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The Late Dr. Margetts
Another link connecting the present with the past has been severed by the death of Dr. Margetts, which took place at his residence in Albion-street on Tuesday last at 6 p.m. Frederick Margetts was born at Godmanchester [...] and was in his 87th year. When he left school he received a commission in the old East India Company's service. A seafaring life, however, was not to his taste, and he resigned his appointment to study for the medical profession, and for this purpose he entered University College Hospital, London. He became licentiate of the Society of Apothecaries in 1837 in which year also he commenced the practice of his profession in Ilchester, Somersetshire. Here he remained for well-nigh a quarter of a century, taking his departure for Queensland in the early part of 1862.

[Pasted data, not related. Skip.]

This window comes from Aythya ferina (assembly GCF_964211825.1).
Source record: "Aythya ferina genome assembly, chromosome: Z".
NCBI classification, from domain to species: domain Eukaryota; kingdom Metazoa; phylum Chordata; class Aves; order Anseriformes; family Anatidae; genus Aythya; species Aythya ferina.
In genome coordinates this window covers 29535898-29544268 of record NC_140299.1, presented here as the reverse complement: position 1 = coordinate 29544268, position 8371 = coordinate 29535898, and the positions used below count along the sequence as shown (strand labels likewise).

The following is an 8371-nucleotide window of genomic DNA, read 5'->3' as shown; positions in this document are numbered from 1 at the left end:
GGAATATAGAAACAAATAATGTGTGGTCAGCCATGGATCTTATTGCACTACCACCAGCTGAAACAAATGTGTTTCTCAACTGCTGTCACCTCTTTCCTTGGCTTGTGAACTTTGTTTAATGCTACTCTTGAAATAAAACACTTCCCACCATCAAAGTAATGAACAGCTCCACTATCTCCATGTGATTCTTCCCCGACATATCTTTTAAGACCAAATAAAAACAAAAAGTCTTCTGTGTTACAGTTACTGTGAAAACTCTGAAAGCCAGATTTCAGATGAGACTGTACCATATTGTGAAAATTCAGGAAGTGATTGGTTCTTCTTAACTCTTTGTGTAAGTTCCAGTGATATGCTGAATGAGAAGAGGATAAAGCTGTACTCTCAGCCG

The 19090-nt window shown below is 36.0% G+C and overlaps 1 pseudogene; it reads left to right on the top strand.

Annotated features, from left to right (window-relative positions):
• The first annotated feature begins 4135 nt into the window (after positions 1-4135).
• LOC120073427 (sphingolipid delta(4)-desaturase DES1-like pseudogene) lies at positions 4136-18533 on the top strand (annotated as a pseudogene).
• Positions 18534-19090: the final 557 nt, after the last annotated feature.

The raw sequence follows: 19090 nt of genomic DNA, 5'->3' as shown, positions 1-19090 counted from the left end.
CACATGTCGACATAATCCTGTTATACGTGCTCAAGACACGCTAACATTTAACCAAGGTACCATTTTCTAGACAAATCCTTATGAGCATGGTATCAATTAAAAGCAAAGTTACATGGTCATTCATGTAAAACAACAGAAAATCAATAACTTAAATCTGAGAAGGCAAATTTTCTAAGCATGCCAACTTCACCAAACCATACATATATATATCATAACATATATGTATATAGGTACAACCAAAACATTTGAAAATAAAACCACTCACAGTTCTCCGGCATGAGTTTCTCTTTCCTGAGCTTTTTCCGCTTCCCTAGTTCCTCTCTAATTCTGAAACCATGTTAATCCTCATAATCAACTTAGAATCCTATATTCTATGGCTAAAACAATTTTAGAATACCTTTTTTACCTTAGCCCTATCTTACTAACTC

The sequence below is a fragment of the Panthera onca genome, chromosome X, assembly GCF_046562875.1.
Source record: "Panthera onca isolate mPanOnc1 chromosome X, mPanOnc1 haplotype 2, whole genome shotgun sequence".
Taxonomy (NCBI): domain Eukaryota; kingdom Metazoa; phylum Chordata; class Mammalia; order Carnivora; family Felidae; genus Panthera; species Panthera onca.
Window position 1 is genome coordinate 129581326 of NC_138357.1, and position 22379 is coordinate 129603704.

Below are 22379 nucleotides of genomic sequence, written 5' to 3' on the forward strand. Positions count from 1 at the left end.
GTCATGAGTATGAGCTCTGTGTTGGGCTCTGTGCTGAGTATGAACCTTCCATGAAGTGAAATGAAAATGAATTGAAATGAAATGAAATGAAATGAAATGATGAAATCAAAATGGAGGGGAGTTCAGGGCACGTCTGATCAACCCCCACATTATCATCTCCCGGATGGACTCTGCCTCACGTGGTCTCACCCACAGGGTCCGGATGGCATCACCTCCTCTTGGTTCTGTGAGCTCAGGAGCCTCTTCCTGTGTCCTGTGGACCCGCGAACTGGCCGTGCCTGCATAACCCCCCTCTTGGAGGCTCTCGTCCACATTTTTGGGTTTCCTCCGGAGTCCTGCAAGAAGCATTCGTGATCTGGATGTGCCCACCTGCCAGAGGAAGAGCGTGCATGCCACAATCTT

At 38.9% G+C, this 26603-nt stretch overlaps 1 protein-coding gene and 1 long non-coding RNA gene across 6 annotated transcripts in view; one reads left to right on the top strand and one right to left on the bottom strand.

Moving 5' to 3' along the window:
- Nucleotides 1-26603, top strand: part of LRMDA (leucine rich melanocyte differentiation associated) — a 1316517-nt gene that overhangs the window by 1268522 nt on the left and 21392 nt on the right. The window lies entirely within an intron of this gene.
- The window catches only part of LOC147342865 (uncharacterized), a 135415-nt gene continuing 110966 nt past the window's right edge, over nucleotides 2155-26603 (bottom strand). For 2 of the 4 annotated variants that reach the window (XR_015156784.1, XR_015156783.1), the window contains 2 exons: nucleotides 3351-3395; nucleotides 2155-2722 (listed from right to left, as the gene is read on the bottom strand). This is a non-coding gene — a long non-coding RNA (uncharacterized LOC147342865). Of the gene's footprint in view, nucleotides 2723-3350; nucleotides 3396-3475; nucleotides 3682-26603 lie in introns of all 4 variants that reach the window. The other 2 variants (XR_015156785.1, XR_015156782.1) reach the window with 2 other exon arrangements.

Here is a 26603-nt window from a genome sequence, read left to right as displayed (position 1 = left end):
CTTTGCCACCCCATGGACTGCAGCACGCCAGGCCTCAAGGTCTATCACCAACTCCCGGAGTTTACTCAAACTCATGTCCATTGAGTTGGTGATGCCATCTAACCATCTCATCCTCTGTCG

He came out as surgeon-superintendent on board the immigrant ship City of Brisbane, carrying over 500 passengers. Although the journey was a protracted one, Dr. Margetts had the unique experience of not only not losing one passenger, but of landing more than the ship started with. On landing he at once wended his way hither, and has continued with us to the day of his death in the thirty-sixth year of his residence amongst us. Dr. Margetts had a large private practice, and devoted much time and thought to the Warwick Hospital.
In 1878 the Queensland Government raised a loan of £5,000 to build a new hospital in Warwick. However, it was not until September 1880 after considerable local agitation that the government called for tenders to build the hospital, resulting in a contract awarded to A.W. Doorey to build the hospital. However, by February 1881, tenders were being called for again, and in April 1881 the Queensland Government announced the hospital would not proceed. In June 1881, the government indicated that they would proceed if the local financial subscriptions to the hospital were increased. Tenders were called again in February 1882 resulting in a contract with Messrs Wallace and Gibson in March 1882. Finally on Thursday 19 June 1884, the patients were moved from the old hospital to the new hospital in Locke Street.
Courtesy of Wikipedia